Dealing with haters

Anyone with a slightly visible online presence has to deal with haters, flamers, trolls and the rest of their ilk. This Tim Ferris video on dealing with haters is three years old but it’s still all relevant – except the bit about Steve Jobs, of course.

Tim talks for about 30 minutes but it’s so good I watched it all. He covers everything from what motivates haters – they usually aspire to be in publishing in some form – to whether to starve them of oxygen or pour gasoline on their fires.

If you’re not into the long haul on the video, his post includes a brief 7 point written list, each point with a paragraph expanding on Tim’s thoughts.

I enjoyed Tim’s matter-of-fact approach to dealing with the inevitable hate, his understanding of haters’ motivations and his practical tips.

Starve the haters of oxygen

One of Tim’s pearls of wisdom that I’ve been putting into practice for a few years now is to starve haters of oxygen. Not only do I not draw attention to haters’ diatribes, I don’t listen to their podcasts or go to their websites.

Why bother? Even one click from me gives them what they want: attention recorded in their Google Analytics. If I refer people to their website to read their crap then they win. Why do it?

Tim describes the act of ignoring these haters as starving them of oxygen.

The ten per cent

Tim’s says 10% of people will always take what you say personally.

This year I came to the conclusion that at least 10% of the science fiction community are bottom-feeders. I reached this conclusion not only because of my own experiences as a target but upon learning that Theodore Beale, the misogynistic white supremacist who shockingly attacked N K Jemisin, vilifying her for her skin colour, this same Theodore Beale ran for president of the SFWA (Science Fiction Writers of America, a global professional organisation) and garnered 10% of the vote. At that point I figured at least 10% of the community must be bottom-feeders.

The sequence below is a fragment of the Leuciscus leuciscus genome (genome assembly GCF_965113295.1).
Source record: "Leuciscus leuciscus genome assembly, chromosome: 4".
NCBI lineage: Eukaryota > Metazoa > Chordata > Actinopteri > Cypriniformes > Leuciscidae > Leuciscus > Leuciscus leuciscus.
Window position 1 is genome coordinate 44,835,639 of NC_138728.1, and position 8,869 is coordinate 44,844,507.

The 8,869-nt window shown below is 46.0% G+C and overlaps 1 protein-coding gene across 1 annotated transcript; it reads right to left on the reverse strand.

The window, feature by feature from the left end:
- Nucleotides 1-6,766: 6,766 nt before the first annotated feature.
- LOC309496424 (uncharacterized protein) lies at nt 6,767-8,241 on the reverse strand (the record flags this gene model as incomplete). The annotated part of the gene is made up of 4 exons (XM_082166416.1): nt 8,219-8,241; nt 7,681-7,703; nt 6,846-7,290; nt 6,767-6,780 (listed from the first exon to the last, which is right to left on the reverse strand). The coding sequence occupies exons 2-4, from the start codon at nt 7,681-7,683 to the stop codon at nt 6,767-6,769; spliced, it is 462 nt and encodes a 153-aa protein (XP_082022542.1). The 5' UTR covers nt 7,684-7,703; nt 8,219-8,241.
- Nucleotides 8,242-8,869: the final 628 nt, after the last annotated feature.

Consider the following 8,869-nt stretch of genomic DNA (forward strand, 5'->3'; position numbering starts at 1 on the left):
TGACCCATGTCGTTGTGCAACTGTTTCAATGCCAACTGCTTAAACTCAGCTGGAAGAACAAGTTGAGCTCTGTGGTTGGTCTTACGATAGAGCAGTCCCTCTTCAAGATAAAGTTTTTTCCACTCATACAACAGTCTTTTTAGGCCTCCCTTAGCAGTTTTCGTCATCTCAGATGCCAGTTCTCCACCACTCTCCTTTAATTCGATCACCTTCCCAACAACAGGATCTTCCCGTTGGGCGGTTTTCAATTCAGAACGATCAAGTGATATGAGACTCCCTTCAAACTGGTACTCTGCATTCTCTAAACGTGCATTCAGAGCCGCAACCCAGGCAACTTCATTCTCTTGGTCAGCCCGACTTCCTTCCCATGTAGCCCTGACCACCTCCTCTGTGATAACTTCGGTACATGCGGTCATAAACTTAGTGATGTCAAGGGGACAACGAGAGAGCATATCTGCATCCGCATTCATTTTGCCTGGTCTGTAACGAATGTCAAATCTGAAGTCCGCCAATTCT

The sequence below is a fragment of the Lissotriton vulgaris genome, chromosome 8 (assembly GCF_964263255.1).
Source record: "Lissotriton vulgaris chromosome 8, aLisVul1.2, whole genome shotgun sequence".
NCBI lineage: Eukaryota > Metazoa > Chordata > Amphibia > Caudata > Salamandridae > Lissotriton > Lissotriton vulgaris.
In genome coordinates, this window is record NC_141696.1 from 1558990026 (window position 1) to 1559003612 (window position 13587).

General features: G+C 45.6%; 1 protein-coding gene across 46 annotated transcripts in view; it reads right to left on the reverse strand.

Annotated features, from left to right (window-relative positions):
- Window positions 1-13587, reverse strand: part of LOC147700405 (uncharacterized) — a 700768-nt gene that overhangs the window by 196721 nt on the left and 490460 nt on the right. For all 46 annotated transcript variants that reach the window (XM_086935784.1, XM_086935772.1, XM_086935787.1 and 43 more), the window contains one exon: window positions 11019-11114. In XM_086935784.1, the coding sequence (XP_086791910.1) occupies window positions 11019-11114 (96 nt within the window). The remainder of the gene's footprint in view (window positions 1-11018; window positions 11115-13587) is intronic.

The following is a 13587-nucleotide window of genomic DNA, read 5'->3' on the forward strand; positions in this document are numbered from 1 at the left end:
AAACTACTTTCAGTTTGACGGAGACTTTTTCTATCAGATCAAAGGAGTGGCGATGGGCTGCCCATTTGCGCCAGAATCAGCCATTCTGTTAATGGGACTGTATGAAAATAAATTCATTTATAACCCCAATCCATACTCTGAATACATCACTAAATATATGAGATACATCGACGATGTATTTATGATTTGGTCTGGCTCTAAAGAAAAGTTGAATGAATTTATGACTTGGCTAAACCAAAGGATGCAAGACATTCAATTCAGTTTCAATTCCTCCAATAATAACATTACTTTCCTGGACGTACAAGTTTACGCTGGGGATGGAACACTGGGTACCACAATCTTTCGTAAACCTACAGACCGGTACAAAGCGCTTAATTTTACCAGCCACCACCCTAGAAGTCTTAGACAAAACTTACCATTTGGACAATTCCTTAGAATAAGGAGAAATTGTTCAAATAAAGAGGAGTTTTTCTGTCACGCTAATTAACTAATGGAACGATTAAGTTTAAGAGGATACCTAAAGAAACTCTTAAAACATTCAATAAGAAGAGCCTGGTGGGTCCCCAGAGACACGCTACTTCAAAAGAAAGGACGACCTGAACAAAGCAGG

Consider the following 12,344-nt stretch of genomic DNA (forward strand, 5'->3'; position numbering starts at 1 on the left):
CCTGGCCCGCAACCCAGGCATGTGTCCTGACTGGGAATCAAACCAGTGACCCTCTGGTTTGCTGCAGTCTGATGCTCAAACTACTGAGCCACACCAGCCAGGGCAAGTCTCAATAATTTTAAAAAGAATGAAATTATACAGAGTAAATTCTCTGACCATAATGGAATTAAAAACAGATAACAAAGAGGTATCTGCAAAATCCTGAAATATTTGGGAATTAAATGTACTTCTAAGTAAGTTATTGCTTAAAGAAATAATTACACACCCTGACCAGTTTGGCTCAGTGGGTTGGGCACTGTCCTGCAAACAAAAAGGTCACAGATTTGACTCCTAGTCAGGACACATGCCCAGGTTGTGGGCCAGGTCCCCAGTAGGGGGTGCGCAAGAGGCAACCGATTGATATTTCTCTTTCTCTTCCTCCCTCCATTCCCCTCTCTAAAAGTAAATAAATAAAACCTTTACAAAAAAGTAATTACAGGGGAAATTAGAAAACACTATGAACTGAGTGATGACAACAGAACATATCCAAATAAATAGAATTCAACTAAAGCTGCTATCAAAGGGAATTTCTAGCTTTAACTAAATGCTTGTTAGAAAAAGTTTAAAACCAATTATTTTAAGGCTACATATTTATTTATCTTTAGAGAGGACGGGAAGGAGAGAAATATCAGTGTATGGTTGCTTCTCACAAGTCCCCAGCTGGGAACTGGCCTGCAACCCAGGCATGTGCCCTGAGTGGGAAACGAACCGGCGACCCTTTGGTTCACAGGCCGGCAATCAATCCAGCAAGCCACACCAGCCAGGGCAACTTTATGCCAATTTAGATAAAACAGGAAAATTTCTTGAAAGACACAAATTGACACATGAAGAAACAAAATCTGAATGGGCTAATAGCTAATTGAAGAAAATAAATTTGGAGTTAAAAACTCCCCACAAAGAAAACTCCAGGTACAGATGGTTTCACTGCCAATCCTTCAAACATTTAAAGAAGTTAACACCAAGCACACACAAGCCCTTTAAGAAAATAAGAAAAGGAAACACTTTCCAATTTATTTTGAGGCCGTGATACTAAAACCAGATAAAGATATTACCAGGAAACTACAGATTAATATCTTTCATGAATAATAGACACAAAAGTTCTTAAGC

Hits vs relationships

Tim advises people to research interviewers before agreeing to an interview. If the interviewer has a history of hatchet jobs, misrepresenting people or even libeling them, then DON’T DO EET.

Tim had real-world friends so obsessed with visits to their websites that they’ve libeled him, ripping in to Tim just to get hits. Apparently their responses when called on it are ‘But it’s the internet, don’t worry about it’ as if it’s ok to behave appallingly on the web.

Tim advises us to focus on people who are interested in relationships not sensation to get clicks.

I am proud to say I only interview people with a view to building relationships, both with the interviewee and with their fans. I’ve even edited interviews to the satisfaction of the interviewee when they’ve preempted an official announcement or said more than they felt they should have on a topic. My focus has always been to work with people, making interviews a positive experience. People interested in sensational exposes can go elsewhere.

Shame on you

Tim refers us to Letters from a Stoic by Seneca. This dude lived in Ancient Greece. Apparently even back then the mindless mob mocked Stoic philosophers for wearing the wrong shade of purple robe or not wearing the correct tunic. Some Stoics invited mockery as a form of inoculation against ridicule. Their aim: to only ever feel ashamed of shameful things, not to feel ashamed of silly little unshameful things.

We need to do the same. Or, as my friend Rebecca says, ‘Drink a cup of concrete.’

Watch Tim’s video

I highly recommend watching Tim’s video in full. I’ve bookmarked it and I’m planning to re-watch it soon. He has lots of good advice with some great analogies and word-pictures mixed in. If you’re planning to publish in any form, you’ll acquire your own haters. Be prepared.